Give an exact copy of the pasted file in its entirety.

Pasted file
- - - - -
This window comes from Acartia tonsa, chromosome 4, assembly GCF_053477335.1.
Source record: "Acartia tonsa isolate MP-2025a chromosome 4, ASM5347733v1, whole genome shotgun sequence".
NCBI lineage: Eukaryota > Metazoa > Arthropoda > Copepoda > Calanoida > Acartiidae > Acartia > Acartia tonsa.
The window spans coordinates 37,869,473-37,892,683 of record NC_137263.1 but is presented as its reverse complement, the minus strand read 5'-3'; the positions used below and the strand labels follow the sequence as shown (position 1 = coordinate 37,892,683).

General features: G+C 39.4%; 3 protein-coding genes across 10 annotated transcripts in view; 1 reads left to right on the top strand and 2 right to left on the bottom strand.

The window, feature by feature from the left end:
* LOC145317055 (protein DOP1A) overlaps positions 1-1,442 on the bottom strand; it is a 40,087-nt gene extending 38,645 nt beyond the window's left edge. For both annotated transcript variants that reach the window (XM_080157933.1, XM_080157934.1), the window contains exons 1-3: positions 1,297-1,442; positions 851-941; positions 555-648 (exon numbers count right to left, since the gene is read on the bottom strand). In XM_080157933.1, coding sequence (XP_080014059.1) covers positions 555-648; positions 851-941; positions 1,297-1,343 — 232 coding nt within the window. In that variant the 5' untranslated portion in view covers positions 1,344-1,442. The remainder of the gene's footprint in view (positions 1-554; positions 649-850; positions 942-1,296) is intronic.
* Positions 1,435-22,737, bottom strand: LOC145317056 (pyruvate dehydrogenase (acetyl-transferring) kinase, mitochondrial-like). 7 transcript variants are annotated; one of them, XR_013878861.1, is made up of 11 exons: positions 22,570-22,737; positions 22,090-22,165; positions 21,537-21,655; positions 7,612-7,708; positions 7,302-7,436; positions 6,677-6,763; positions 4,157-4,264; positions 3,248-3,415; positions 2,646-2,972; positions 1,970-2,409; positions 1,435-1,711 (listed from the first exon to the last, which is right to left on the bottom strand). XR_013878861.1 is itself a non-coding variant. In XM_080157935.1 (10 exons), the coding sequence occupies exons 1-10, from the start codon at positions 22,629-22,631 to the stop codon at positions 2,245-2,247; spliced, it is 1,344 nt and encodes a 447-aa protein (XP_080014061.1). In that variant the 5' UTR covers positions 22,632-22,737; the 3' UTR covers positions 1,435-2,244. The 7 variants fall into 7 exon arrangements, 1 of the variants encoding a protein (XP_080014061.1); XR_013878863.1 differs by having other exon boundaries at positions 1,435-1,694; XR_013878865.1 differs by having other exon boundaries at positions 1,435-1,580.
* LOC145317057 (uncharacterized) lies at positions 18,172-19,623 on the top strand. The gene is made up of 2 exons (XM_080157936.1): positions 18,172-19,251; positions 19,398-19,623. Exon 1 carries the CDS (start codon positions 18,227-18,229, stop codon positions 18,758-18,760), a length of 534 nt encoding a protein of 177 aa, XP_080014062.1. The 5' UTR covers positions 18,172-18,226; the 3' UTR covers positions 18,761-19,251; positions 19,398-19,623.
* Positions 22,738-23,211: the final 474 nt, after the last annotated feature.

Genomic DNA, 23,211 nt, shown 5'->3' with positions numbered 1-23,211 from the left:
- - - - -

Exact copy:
This window comes from Acartia tonsa, chromosome 4, assembly GCF_053477335.1.
Source record: "Acartia tonsa isolate MP-2025a chromosome 4, ASM5347733v1, whole genome shotgun sequence".
NCBI lineage: Eukaryota > Metazoa > Arthropoda > Copepoda > Calanoida > Acartiidae > Acartia > Acartia tonsa.
The window spans coordinates 37,869,473-37,892,683 of record NC_137263.1 but is presented as its reverse complement, the minus strand read 5'-3'; the positions used below and the strand labels follow the sequence as shown (position 1 = coordinate 37,892,683).

General features: G+C 39.4%; 3 protein-coding genes across 10 annotated transcripts in view; 1 reads left to right on the top strand and 2 right to left on the bottom strand.

The window, feature by feature from the left end:
* LOC145317055 (protein DOP1A) overlaps positions 1-1,442 on the bottom strand; it is a 40,087-nt gene extending 38,645 nt beyond the window's left edge. For both annotated transcript variants that reach the window (XM_080157933.1, XM_080157934.1), the window contains exons 1-3: positions 1,297-1,442; positions 851-941; positions 555-648 (exon numbers count right to left, since the gene is read on the bottom strand). In XM_080157933.1, coding sequence (XP_080014059.1) covers positions 555-648; positions 851-941; positions 1,297-1,343 — 232 coding nt within the window. In that variant the 5' untranslated portion in view covers positions 1,344-1,442. The remainder of the gene's footprint in view (positions 1-554; positions 649-850; positions 942-1,296) is intronic.
* Positions 1,435-22,737, bottom strand: LOC145317056 (pyruvate dehydrogenase (acetyl-transferring) kinase, mitochondrial-like). 7 transcript variants are annotated; one of them, XR_013878861.1, is made up of 11 exons: positions 22,570-22,737; positions 22,090-22,165; positions 21,537-21,655; positions 7,612-7,708; positions 7,302-7,436; positions 6,677-6,763; positions 4,157-4,264; positions 3,248-3,415; positions 2,646-2,972; positions 1,970-2,409; positions 1,435-1,711 (listed from the first exon to the last, which is right to left on the bottom strand). XR_013878861.1 is itself a non-coding variant. In XM_080157935.1 (10 exons), the coding sequence occupies exons 1-10, from the start codon at positions 22,629-22,631 to the stop codon at positions 2,245-2,247; spliced, it is 1,344 nt and encodes a 447-aa protein (XP_080014061.1). In that variant the 5' UTR covers positions 22,632-22,737; the 3' UTR covers positions 1,435-2,244. The 7 variants fall into 7 exon arrangements, 1 of the variants encoding a protein (XP_080014061.1); XR_013878863.1 differs by having other exon boundaries at positions 1,435-1,694; XR_013878865.1 differs by having other exon boundaries at positions 1,435-1,580.
* LOC145317057 (uncharacterized) lies at positions 18,172-19,623 on the top strand. The gene is made up of 2 exons (XM_080157936.1): positions 18,172-19,251; positions 19,398-19,623. Exon 1 carries the CDS (start codon positions 18,227-18,229, stop codon positions 18,758-18,760), a length of 534 nt encoding a protein of 177 aa, XP_080014062.1. The 5' UTR covers positions 18,172-18,226; the 3' UTR covers positions 18,761-19,251; positions 19,398-19,623.
* Positions 22,738-23,211: the final 474 nt, after the last annotated feature.

Genomic DNA, 23,211 nt, shown 5'->3' with positions numbered 1-23,211 from the left: